Give people the benefit of the doubt.

If you don’t have enough information to make a reasonable guess, give people the benefit of the doubt. The next time you’re stuck in traffic, you don’t need to assume the next driver cut you off intentionally. You can imagine they made a mistake and you were just in their blind spot (the truth is irrelevant, you don’t have enough information).

You may not be the type of person to intentionally cut off other drivers, but you’ve definitely made a mistake before. That scenario makes it easier to relate. It’s not simply positive thinking, it’s a way to frame your experience which provides greater emotional control and understanding of others’ intentions. We’re all doing what we think is right, for the most part. The closer we can get to understanding their why the easier it becomes to digest scenarios.


Another method you can try is being straightforward. Simple, right? Instead of fabricating people’s intentions, ask the why behind them. You’ll be surprised how often there’s a discrepancy between their intentions and your perception. This won’t always be an option, but when it is you can gain a lot of valuable information.

Of course, asking people their intentions needs to be done tactfully. You have to create an environment where they’re comfortable talking to you candidly. Don’t make character attacks or imply motives, simply indicate you want to understand better and focus on the action itself. You’re always rude and never say hello in the mornings, why? Or You never say hello in the morning, does that mean you don’t like me? is far more invasive than It seems like you don’t say in the mornings, I’m curious as to why? I just want to understand your habits a little better. 

Communicating curiosity, instead of judgement, provides a more approachable platform for others to share their feelings and intentions. When you seek to understand, instead of escalating the situation, you create space to open a dialogue. While not every assumption is this drastic, small misunderstandings can build into large ones and it’s more efficient to take care of them as soon as possible.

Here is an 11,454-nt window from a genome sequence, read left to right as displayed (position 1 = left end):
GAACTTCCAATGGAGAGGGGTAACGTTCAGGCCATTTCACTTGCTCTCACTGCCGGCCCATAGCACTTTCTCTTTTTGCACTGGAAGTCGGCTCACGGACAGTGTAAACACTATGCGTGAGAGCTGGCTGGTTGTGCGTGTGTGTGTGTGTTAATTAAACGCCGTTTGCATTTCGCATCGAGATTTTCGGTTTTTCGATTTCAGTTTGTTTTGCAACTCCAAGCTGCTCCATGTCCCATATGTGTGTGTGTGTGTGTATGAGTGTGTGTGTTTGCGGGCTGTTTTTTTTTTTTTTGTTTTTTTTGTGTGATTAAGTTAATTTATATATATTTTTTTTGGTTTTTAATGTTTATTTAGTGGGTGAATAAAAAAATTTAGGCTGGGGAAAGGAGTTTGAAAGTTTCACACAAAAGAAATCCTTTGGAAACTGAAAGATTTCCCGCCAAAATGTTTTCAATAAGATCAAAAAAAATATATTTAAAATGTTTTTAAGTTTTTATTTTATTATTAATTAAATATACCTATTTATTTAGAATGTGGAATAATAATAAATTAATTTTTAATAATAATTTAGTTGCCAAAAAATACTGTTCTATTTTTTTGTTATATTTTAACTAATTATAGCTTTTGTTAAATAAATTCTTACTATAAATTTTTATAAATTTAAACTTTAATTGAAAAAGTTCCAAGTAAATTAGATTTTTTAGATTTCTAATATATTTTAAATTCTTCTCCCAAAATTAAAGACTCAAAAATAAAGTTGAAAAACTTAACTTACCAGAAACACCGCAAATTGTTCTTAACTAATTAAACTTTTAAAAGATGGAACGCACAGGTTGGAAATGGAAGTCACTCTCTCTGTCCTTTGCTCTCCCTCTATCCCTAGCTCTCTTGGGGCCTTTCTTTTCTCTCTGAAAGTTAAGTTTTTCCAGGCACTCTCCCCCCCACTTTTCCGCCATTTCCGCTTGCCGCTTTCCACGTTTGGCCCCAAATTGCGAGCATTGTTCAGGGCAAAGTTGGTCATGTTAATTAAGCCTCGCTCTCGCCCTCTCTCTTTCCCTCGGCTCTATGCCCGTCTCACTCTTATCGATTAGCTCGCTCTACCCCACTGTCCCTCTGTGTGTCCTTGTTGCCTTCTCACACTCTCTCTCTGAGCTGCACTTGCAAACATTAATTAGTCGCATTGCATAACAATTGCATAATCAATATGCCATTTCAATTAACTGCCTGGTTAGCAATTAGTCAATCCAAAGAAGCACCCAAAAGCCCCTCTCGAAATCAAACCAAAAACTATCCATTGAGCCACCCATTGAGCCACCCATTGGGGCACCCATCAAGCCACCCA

Feel better about how you filter the world.

By limiting the assumptions we make, we empower ourselves to get to the truth. Creating our own stories almost always comes with a negative bias which can snowball into stressful and emotionally charged situations. Hopefully these tools help you realign to a more realistic perspective. If you have any tools of your own, we’d love to see them in the comments!

ANSWER THE EXERCISE IN THE COMMENTS: Think of an action someone did recently which you didn’t understand. Tactfully ask them what their thoughts and motivations were behind the action. Genuinely seek to understand them better and take note of anything you find surprising.


Leave a comment

Your email address will not be published. Required fields are marked *